I had the pleasure of being invited to sit on the Expert Panel in the Concurrency Challenge Track at JAOO 2009 in Aarhus. JAOO is an impressive event, and the venue was very pleasant. Unfortunately, I didn’t have time to experience the surroundings or indeed the conference, except for the Concurrency track.
I did catch Simon Peyton Jones’ keynote speech in the morning. Simon is always entertaining, and as part of my background project to learn Haskell through osmosis, I wouldn’t miss a talk on Haskell type classes.
A large music auditorium is not the best for technical talks, though. I have had the experience of singing on such a stage, in which case the blinding spotlights can even have a focussing and reassuring effect. But for a technical talk, you really want to see the audience and sense whether they understand you. When singing you can’t well stop and ask ‘are you with me so far?’, so it’s better to just press on and do your thing – not always the right strategy for a tech talk. Simon, being a master of the podium, simply walked to the edge of the stage, shaded his eyes and asked the audience to wave as evidence that they understood. You don’t just learn Haskell when he is talking.
Brian Goetz gave the obligatory “Free lunch is over” talk, explaining the reasons behind the current multicore trend. I’ll admit that I haven’t been to that many commercial conferences, but my former employer Ericsson had both the foresight and resources to arrange many seminars over the years, inviting leading experts from Sun, Intel, SICS et al, to ensure that every software developer in the company got the message loud and clear. I assume that many have been exposed to similar indoctrination. But it is necessary, and most of all interesting – at least to all who thrive on challenge and new opportunities. Brian kept a good pace, making sure to repeat the key points regularly to make sure they sunk in.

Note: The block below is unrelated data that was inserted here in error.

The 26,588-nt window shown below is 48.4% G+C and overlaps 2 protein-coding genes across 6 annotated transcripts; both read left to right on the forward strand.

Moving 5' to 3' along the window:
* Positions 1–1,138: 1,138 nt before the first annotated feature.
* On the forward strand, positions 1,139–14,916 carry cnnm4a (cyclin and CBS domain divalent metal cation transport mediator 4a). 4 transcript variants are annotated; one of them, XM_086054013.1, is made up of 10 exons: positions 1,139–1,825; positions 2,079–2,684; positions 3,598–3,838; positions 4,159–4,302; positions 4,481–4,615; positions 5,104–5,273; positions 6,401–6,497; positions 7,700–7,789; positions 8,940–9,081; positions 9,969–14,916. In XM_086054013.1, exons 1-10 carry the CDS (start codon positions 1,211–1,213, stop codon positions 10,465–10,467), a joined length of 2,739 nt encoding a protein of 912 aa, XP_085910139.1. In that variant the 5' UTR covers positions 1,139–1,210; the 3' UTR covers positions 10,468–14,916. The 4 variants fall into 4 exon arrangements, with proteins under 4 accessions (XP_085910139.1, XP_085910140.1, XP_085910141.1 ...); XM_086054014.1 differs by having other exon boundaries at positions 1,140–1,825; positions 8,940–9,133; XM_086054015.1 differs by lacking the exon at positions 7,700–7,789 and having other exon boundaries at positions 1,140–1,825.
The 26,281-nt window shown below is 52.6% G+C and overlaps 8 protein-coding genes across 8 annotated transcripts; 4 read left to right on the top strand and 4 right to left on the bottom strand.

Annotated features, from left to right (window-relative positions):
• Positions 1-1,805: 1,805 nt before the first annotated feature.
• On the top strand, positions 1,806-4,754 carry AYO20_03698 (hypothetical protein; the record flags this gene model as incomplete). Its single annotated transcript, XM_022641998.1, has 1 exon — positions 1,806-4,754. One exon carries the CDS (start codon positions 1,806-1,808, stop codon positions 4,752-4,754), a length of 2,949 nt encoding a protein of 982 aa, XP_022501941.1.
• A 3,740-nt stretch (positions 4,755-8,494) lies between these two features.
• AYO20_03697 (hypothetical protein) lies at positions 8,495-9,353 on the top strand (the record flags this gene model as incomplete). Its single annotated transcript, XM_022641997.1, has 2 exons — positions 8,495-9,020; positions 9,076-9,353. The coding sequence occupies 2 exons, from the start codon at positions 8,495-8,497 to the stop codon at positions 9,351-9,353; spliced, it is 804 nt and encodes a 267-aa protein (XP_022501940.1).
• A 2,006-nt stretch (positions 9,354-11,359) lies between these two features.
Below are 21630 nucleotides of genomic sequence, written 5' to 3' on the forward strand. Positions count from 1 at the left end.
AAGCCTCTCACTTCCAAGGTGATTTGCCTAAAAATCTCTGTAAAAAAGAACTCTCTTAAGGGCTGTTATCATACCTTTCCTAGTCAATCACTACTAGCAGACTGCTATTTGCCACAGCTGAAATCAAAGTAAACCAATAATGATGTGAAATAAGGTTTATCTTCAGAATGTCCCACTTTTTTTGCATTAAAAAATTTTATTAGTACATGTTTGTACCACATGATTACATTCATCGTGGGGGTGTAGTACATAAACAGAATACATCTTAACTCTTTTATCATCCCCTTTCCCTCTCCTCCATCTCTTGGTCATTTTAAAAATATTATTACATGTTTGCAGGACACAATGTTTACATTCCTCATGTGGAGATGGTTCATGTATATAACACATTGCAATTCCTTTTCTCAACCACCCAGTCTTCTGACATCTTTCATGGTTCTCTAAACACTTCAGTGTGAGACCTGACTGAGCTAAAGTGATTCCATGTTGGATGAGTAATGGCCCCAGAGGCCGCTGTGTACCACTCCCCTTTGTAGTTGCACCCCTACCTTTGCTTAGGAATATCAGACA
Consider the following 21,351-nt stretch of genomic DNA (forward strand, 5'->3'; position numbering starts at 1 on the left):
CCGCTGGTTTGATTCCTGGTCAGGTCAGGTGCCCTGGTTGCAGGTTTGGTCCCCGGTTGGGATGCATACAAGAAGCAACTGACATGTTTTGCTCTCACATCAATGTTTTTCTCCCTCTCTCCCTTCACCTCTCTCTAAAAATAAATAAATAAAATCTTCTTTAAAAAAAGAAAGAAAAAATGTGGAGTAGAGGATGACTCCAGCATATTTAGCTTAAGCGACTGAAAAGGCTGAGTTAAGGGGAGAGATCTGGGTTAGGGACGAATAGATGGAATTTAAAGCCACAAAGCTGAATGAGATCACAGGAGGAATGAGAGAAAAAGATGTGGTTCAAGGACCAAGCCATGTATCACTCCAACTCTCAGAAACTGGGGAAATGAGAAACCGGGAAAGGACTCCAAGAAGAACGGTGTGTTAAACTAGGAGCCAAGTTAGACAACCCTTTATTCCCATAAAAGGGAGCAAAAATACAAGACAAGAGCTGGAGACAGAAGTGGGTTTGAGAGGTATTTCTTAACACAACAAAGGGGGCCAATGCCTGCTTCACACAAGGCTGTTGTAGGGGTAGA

Kresten and Dave played tag and gave an overview of actor-style modeling. Kresten managed to demo how awkward (albeit doable) it is to work with actors without appropriate syntax, and how nicely it could be formulated with the right syntax. An important point, I think, as I firmly believe that we tend to be much more affected by the mental cues built into the language syntax than we perhaps realise. I overheard parts of a discussion at breakfast about whether languages should “lecture us” on the best way to write software, or whether it should simply get out of our way as much as possible. I personally prefer opinionated languages, and my experience with use of Erlang (a very opinionated language) in large commercial projects has reinforced that view.
Dave accounted for some of his experiences with modeling concurrency with actors, drawing on human analogies. I grew fond of this style of modeling while working with Command & Control systems in Alaska. It’s tempting when trying to automate something to become a bit too theoretical and conceive strategies that look nothing like what humans would choose if solving the problem manually. My mentor back then, Col John (Shep) Shepherd, was a retired Air Force Colonel, former fighter pilot and AWACS Commander. He had no training on computers, but knew exactly what he wanted from a Command and Control system. And, like most who have not only trained for, but also seen combat, he had a fairly dramatic view on the consequences of failing to meet the requirements. Simple and intuitive strategies were favoured over the esotheric, and the results were nothing less than astounding.
Dave also mentioned a background in Command and Control, but we didn’t have time to compare notes in this regard. Some other time, maybe…
I will not say much about the panel, but the main criticism seems to have been that we did not disagree enough. Perhaps a few die-hard C++ and threading experts would have spiced it up a little? As it was, all members of the panel were advocates of functional programming and immutable data.
The afternoon session continued with Rich Hickey talking about Clojure’s strategy for handling values that change over time. A very well thought-out lecture with some very important lessons. Talking to some members of the Clojure Users’ Group in Denmark, it appears as if Rich’s approach works very nicely in practice too.
Simon Peyton-Jones ended the track with a talk on nested data parallelism in Haskell – one of his favourite research projects. A great talk. In the words of Ola Bini: “Neat, geeky stuff.”